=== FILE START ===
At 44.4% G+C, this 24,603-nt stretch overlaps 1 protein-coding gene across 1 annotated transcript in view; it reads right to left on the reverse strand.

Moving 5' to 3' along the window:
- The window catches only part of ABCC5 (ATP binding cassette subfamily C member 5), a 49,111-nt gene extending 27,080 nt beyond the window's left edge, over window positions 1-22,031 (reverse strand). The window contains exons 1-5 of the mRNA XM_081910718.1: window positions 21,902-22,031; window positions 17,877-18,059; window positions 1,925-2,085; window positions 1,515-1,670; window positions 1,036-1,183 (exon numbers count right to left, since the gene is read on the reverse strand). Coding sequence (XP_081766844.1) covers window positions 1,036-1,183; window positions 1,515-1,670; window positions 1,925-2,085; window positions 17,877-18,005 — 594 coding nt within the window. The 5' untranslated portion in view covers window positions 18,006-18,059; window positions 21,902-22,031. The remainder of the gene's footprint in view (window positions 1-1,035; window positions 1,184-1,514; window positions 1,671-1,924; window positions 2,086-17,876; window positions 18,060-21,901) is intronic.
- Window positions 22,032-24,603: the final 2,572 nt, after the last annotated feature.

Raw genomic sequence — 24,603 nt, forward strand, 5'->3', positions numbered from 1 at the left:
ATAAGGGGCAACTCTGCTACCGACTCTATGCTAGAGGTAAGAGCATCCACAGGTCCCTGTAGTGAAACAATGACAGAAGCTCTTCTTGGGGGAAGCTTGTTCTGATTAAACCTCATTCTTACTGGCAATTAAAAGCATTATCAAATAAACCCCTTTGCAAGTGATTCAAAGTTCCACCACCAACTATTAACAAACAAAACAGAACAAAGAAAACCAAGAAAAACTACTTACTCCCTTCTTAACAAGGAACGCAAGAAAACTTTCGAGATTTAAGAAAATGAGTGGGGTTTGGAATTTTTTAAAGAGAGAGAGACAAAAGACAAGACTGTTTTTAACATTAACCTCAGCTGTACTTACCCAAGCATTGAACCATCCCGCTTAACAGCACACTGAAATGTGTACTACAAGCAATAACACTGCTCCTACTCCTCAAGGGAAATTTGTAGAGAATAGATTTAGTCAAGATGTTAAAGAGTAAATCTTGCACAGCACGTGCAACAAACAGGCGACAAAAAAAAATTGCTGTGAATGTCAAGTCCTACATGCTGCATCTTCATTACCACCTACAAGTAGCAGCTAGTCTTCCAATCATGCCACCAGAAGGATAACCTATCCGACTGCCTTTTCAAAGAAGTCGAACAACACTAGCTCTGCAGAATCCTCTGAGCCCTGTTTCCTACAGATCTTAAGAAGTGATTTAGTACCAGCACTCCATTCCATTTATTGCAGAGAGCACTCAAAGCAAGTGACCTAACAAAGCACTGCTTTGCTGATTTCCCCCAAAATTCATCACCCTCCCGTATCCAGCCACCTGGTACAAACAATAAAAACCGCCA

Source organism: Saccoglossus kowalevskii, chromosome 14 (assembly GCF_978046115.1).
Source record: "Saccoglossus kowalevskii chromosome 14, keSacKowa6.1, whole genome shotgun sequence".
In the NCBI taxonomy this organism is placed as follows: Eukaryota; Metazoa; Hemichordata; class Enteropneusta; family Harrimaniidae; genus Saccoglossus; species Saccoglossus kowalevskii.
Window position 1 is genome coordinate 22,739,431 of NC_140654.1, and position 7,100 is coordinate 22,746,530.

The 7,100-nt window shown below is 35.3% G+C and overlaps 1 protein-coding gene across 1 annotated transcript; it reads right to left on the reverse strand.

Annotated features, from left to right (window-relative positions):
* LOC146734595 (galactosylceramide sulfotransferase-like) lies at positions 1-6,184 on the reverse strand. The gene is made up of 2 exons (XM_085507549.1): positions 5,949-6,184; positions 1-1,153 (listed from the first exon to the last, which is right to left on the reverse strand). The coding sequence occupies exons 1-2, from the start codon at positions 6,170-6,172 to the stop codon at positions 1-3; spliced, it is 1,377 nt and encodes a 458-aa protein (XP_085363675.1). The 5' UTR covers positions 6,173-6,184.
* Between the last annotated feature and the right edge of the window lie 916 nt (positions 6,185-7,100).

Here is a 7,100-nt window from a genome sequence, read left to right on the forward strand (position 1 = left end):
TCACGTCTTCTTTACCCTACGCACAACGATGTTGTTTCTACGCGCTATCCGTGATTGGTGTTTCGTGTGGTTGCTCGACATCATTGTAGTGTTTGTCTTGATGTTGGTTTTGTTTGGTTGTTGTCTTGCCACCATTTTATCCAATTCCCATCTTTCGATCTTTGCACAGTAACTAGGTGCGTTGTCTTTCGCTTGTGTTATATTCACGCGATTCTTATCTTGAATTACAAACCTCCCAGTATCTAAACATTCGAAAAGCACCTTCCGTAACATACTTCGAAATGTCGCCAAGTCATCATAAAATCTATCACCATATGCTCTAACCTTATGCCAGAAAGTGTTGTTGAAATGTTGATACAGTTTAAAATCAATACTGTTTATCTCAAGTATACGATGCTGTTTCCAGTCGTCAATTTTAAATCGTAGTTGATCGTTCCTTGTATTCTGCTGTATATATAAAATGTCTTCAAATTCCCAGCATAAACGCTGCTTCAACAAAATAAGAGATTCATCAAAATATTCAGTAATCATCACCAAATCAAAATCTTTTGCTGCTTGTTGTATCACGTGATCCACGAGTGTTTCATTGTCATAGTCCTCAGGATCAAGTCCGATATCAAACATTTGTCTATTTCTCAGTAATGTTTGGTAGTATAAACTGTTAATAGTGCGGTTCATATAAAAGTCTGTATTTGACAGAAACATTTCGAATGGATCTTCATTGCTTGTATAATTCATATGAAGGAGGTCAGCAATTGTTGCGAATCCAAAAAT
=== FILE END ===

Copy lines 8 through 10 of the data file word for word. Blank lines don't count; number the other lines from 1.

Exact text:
Source record: "Saccoglossus kowalevskii chromosome 14, keSacKowa6.1, whole genome shotgun sequence".
In the NCBI taxonomy this organism is placed as follows: Eukaryota; Metazoa; Hemichordata; class Enteropneusta; family Harrimaniidae; genus Saccoglossus; species Saccoglossus kowalevskii.
Window position 1 is genome coordinate 22,739,431 of NC_140654.1, and position 7,100 is coordinate 22,746,530.